Hosted Paid Services or Pay-Per-Use Model becomes more popular

Most small to medium companies will start finding value in using hosted services for many of their IT infrastructure requirements rather than doing it all themselves. Hosted Exchange, SharePoint and CRM are going to take off this year in a large way – even in India. (Believe me, I recently moved to this model and it’s not just cheaper, it’s much lesser headache to manage.)

The Pay-Per-Use model will also catch on – for services that are required on a less frequent use basis. For instance, in companies that do not require all the high-end features of Office installed on every desktop, it might make a lot of sense to have a PPU model for certain advanced tasks that can be used as and when required by designated people.

Online Storage Balloons Up

Currently you get a good 5-25 GB in most online storage areas – however I see this to grow to the range of 100-250GB this year for free storage and practically unlimited for paying customers. Everything – documents, photos, music and movies will be allowed to sync back to the “cloud” as it were.

Corollary: Optical Media Starts to go away

As the online storage area heats up, I predict that the requirement for offline optical media will go away – may not happen completely this year – but this year will be that start to the end of optical media.

FOSS vs. Microsoft – the war continues

We won’t see a real respite from the FOSS/MS war. The FOSS camp is going to play the “free” card in these recession times to a lot of people, while MS will need to pull up their socks and show a more cautious approach to handling sales of their products. The PPU and Hosted models will be a great help to them in this war. MS of course has a number of products in the pipeline that can make a huge difference. FOSS does have its own set of drawbacks – like stagnating product lines (OpenOffice for e.g.) and TCO for subscription based supports being higher than MS costs. Both sets will need to offer much better value proposition to customers.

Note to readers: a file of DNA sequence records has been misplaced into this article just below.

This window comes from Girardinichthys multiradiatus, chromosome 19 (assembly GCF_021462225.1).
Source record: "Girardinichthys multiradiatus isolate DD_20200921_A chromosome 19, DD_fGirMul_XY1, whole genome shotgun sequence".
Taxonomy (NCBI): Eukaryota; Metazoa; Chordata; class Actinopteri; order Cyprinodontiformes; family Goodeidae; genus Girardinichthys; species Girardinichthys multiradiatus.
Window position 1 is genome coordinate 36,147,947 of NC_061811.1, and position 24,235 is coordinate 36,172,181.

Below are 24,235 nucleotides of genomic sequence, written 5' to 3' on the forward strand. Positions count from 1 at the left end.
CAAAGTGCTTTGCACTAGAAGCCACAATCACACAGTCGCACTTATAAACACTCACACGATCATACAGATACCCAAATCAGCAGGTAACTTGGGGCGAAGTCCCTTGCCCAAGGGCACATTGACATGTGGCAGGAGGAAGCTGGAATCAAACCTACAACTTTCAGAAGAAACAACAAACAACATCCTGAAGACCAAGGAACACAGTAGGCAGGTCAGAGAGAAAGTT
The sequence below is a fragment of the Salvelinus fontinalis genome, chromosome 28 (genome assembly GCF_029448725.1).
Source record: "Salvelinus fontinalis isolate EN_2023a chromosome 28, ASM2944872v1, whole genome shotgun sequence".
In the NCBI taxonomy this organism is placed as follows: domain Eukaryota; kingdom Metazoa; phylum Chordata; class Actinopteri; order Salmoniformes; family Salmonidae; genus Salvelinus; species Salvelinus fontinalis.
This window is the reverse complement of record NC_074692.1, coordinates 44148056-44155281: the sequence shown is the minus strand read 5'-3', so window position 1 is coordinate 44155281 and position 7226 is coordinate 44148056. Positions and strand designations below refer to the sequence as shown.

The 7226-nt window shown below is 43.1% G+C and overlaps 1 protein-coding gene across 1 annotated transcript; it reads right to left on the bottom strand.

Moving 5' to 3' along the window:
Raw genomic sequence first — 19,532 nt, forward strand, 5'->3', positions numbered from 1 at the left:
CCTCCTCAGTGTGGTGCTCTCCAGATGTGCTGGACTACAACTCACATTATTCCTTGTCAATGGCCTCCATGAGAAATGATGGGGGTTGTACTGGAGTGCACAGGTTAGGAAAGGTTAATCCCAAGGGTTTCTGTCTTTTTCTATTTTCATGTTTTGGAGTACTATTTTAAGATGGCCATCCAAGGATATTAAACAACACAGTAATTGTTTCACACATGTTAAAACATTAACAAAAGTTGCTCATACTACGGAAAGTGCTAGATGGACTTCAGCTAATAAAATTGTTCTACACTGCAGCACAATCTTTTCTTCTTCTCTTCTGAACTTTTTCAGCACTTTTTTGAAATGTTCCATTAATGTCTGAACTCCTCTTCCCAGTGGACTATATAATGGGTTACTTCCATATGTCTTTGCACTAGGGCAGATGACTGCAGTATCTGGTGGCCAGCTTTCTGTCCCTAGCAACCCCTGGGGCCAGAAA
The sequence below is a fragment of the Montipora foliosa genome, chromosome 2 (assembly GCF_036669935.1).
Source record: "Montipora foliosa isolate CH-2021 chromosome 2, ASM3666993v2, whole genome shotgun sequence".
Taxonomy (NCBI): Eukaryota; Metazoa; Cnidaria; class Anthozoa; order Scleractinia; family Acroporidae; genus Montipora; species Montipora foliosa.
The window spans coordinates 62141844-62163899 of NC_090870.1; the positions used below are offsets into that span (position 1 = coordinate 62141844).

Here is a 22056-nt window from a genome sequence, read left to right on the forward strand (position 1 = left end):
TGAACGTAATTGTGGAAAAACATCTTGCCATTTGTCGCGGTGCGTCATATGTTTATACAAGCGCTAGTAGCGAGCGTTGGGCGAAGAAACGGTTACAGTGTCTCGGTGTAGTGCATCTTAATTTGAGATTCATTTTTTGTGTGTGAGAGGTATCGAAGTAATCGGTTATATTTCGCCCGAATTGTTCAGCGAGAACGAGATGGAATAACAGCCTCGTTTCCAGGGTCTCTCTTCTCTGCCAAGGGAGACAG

Microsoft - Winners: Windows 7, Office 14, Visual Studio 2010

Windows 7 is going to be the big hype product of the year. The “mistakes” of Vista are hopefully soon going to be forgotten with the pre-beta and the leaked beta already getting excellent reviews. If MS pushes it out this year especially giving a better value proposition including hyping cost savings thanks to “GREEN” systems, it will have a sure-fire winner in it’s hands.

Office 14 hasn’t got too much coverage – but a web-based version – with almost all the features makes perfect sense for the PPU/Hosted model and can help drive up adoption. We’ve yet to see other features that make it into this release, though.

Microsoft – Losing Ground: Windows Mobile, Internet Explorer

I predict that WM and IE will continue to lose ground to others – unless MS does something very, very innovative in both of them. WM is a great platform for business users. However, the interface clunkiness as well as long time gaps between updates don’t let it really go the way it should.

Internet Explorer 8 is right round the corner and is a great browser. But I still feel that there is so much more that it could have done than Web Slices and Accelerators. Hopefully it won’t be plagued with bugs once it comes out.

GREEN Computing

A lot of companies are going to go GREEN – it terms of energy efficiency of their infrastructure. Both hardware and software can help this out tremendously. Vista and Win7’s “sleep” functionality, Hyper-V based server consolidation, efficient cooling and other technologies will become part of mainstream and recommended to use.

All-in-all, this year will have its own ups-and-downs. These are my (current) predictions. I might revisit them 6 months down and see if there are any changes I think that might happen. Here’s wishing you a Happy, Prosperous, Productive and Safe New Year 2009.


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Categories: Microsoft | Windows 7 | Windows Vista | Internet | Gadgets